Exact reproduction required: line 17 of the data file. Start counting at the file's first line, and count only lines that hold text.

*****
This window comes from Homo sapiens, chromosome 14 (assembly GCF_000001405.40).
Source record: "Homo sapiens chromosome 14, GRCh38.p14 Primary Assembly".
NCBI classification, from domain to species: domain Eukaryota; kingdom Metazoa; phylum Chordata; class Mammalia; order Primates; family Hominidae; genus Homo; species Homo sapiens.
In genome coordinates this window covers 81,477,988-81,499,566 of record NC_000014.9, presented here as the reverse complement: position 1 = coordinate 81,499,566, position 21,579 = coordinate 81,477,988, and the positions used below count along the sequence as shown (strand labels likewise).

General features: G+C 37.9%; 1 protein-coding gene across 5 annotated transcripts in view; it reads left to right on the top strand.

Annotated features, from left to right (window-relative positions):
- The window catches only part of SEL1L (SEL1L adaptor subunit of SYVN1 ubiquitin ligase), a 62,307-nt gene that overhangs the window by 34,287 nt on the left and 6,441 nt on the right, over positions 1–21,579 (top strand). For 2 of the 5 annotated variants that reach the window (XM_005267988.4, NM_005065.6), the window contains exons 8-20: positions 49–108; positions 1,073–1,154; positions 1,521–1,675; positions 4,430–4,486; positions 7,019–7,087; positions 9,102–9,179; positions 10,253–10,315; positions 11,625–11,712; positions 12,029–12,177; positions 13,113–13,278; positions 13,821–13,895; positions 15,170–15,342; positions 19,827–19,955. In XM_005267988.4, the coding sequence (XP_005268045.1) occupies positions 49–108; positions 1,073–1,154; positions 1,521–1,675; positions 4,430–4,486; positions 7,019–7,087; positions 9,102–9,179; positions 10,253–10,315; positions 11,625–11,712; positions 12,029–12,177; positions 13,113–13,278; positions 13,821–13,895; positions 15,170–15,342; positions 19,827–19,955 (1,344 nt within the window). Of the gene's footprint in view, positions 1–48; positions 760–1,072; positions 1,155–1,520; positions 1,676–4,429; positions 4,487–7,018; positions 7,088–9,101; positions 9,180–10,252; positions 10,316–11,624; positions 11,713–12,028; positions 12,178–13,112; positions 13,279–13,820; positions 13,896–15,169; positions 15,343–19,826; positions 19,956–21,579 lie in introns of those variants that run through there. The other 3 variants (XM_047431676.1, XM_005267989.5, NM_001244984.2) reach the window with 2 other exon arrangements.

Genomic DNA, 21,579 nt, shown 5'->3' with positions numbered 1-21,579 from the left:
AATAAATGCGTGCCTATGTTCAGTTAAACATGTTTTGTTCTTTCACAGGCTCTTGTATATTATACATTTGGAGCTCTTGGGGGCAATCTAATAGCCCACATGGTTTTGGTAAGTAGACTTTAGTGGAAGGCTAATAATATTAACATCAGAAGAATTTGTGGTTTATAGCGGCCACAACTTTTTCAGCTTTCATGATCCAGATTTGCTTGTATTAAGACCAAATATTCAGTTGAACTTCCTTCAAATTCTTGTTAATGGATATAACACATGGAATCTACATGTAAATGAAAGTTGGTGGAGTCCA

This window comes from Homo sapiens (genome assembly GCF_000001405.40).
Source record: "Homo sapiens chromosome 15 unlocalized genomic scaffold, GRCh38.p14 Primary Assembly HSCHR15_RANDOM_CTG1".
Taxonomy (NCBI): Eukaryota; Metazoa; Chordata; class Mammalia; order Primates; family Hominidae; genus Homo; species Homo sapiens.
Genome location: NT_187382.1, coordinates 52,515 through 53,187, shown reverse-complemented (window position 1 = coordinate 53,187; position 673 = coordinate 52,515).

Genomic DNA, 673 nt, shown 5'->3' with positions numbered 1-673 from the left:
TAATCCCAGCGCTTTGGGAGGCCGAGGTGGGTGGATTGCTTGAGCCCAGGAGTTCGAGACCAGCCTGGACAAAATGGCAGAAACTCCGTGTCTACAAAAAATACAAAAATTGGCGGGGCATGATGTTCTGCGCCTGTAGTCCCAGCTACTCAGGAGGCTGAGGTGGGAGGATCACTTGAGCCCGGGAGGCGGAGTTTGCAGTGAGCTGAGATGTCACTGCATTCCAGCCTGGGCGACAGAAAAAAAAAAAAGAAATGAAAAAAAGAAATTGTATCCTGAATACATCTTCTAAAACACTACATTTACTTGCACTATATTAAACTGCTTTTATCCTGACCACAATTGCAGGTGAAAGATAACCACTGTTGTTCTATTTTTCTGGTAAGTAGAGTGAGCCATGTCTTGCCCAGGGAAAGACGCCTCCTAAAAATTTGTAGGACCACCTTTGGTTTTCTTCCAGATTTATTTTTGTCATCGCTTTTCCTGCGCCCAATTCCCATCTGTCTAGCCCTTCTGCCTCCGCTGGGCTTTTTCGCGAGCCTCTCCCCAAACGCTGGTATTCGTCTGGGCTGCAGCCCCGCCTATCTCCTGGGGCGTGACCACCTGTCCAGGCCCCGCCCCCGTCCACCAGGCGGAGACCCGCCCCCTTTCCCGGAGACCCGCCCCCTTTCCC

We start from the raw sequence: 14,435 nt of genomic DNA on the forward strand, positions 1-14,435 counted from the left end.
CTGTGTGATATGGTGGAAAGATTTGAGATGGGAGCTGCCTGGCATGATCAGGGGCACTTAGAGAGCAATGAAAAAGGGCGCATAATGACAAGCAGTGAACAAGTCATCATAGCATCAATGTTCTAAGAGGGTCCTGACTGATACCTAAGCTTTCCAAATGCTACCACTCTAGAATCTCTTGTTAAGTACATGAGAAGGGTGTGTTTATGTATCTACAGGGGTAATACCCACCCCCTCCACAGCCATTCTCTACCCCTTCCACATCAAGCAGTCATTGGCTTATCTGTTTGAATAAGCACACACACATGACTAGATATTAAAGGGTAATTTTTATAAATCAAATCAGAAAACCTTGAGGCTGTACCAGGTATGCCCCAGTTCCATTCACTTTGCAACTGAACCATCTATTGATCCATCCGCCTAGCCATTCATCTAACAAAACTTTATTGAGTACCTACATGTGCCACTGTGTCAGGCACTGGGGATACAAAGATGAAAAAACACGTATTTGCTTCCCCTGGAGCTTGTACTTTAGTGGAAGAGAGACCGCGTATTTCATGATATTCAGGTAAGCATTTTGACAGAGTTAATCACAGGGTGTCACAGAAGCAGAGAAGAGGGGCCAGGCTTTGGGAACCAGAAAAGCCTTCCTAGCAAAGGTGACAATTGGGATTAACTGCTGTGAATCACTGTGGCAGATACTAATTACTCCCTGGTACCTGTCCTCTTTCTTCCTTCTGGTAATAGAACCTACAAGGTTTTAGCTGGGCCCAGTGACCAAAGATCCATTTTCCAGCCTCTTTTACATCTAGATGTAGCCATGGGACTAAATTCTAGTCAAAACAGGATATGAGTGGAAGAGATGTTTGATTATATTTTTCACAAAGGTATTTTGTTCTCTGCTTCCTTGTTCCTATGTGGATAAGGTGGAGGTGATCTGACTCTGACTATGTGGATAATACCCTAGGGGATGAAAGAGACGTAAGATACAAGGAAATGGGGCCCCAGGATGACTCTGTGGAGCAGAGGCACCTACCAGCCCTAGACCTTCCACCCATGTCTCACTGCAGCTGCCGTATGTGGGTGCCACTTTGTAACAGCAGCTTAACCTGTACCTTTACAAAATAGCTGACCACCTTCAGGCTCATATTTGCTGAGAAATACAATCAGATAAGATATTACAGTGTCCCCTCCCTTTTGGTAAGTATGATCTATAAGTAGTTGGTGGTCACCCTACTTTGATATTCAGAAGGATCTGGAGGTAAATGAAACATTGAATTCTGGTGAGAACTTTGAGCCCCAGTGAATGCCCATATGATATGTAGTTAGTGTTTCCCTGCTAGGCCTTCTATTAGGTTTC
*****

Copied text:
CTGTGTGATATGGTGGAAAGATTTGAGATGGGAGCTGCCTGGCATGATCAGGGGCACTTAGAGAGCAATGAAAAAGGGCGCATAATGACAAGCAGTGAACAAGTCATCATAGCATCAATGTTCTAAGAGGGTCCTGACTGATACCTAAGCTTTCCAAATGCTACCACTCTAGAATCTCTTGTTAAGTACATGAGAAGGGTGTGTTTATGTATCTACAGGGGTAATACCCACCCCCTCCACAGCCATTCTCTACCCCTTCCACATCAAGCAGTCATTGGCTTATCTGTTTGAATAAGCACACACACATGACTAGATATTAAAGGGTAATTTTTATAAATCAAATCAGAAAACCTTGAGGCTGTACCAGGTATGCCCCAGTTCCATTCACTTTGCAACTGAACCATCTATTGATCCATCCGCCTAGCCATTCATCTAACAAAACTTTATTGAGTACCTACATGTGCCACTGTGTCAGGCACTGGGGATACAAAGATGAAAAAACACGTATTTGCTTCCCCTGGAGCTTGTACTTTAGTGGAAGAGAGACCGCGTATTTCATGATATTCAGGTAAGCATTTTGACAGAGTTAATCACAGGGTGTCACAGAAGCAGAGAAGAGGGGCCAGGCTTTGGGAACCAGAAAAGCCTTCCTAGCAAAGGTGACAATTGGGATTAACTGCTGTGAATCACTGTGGCAGATACTAATTACTCCCTGGTACCTGTCCTCTTTCTTCCTTCTGGTAATAGAACCTACAAGGTTTTAGCTGGGCCCAGTGACCAAAGATCCATTTTCCAGCCTCTTTTACATCTAGATGTAGCCATGGGACTAAATTCTAGTCAAAACAGGATATGAGTGGAAGAGATGTTTGATTATATTTTTCACAAAGGTATTTTGTTCTCTGCTTCCTTGTTCCTATGTGGATAAGGTGGAGGTGATCTGACTCTGACTATGTGGATAATACCCTAGGGGATGAAAGAGACGTAAGATACAAGGAAATGGGGCCCCAGGATGACTCTGTGGAGCAGAGGCACCTACCAGCCCTAGACCTTCCACCCATGTCTCACTGCAGCTGCCGTATGTGGGTGCCACTTTGTAACAGCAGCTTAACCTGTACCTTTACAAAATAGCTGACCACCTTCAGGCTCATATTTGCTGAGAAATACAATCAGATAAGATATTACAGTGTCCCCTCCCTTTTGGTAAGTATGATCTATAAGTAGTTGGTGGTCACCCTACTTTGATATTCAGAAGGATCTGGAGGTAAATGAAACATTGAATTCTGGTGAGAACTTTGAGCCCCAGTGAATGCCCATATGATATGTAGTTAGTGTTTCCCTGCTAGGCCTTCTATTAGGTTTC